The sun still had the covers pulled up over its head when an owl rang the bells. A single tom turkey responded, but word spread quickly from limb to limb and the bustling began.
It was time for church.
As the sun yawned and stretched, my parishioners pitched down and picked their pews, assembling in earnest along the rows of wheat, the ladies smoothing the pleats in their dresses and the men straightening their neckties. There were still two or three birds in the balcony when worship began, but as soon as the singing started, they dropped down and joined the choir. The birds sang in different keys and at different tempos, and at times I wondered if they were even singing the same song, but then their voices miraculously melded and made beautiful music. I offered them an intermission to greet their neighbors and nearly lost them entirely. In fact, the hens were still gossiping and the gobblers were still boasting when I stepped up to the pulpit, but they quieted down as soon as I cleared my throat.
I started slowly, deliberately, choosing my words carefully, but next thing I knew the Spirit took hold of me. Thundering one moment and whispering the next, it wasn’t long before I had the flock completely under my spell, the hens swaying to the rhythm of my cadence and the toms amening every word I said. I spoke of the Promised Land, of roosts in tall trees and pastures flowing with milk and honey and lazy grasshoppers. I cautioned my flock against predators that come only to steal, kill and destroy. I prophesied. I pounded the pulpit. I preached.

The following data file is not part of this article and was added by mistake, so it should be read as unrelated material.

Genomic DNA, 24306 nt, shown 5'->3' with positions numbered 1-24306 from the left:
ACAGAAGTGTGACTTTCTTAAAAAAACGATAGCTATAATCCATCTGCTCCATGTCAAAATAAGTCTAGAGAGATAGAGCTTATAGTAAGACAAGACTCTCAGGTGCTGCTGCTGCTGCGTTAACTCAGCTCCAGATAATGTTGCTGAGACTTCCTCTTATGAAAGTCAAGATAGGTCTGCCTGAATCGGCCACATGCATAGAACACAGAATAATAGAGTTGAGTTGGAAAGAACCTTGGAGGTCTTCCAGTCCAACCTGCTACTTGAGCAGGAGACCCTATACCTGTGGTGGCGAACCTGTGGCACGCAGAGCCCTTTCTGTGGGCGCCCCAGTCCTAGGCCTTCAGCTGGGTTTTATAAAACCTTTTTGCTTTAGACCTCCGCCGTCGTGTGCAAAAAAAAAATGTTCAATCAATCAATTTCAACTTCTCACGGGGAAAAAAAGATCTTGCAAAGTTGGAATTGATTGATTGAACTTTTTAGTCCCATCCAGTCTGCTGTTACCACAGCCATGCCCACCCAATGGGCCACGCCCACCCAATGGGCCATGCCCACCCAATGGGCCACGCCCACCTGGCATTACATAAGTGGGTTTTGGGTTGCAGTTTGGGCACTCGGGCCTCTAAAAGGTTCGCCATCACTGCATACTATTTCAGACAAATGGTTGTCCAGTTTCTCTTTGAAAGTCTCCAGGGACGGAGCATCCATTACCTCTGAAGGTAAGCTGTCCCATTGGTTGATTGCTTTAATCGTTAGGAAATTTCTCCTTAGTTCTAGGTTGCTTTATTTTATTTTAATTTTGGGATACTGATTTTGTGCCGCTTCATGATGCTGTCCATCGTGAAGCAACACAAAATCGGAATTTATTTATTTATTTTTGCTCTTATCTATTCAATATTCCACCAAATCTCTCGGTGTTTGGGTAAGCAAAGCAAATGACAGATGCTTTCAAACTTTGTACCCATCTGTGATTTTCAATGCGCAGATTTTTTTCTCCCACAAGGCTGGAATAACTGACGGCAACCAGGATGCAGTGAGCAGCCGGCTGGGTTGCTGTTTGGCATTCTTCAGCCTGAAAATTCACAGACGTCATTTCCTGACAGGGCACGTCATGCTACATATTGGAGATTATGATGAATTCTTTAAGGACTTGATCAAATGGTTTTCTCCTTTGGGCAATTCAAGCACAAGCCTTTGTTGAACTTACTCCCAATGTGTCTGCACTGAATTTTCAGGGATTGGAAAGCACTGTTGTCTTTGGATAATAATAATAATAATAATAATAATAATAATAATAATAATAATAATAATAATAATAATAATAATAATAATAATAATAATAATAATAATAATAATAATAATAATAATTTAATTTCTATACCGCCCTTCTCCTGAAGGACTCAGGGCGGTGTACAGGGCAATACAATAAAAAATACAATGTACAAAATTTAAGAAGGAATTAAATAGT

Eventually, my pleading enticed one poor sinner to respond. I’d had my eye on him from the start, and I could tell I had his attention. He was a tough old bird, for sure. He’d been trying to act like he wasn’t listening to me, like my message didn’t apply to him, but I could see that I was getting through to him. The old bird had lived long enough to realize he wasn’t going to live forever so, refusing to let the shame in his heart hang his proud head, he responded to my call and marched to the front of the assembly with his chest puffed out and his chin held high, determined to ignore the group of gossipy old hens quietly clucking their disapproval and whispering behind their wings.
Service that morning ended with a bang, and it didn’t take long for the outdoor auditorium to empty. I watched my flock file out, some for Sunday lunch, others for a Sunday nap, and then I knelt next to the poor sinner who’d come forward. He’d responded to my call alright, but he sure hadn’t found eternal life at the altar. I laid my hands on him and offered one last prayer of heartfelt thanks, and then I headed home for a Sunday afternoon nap of my own.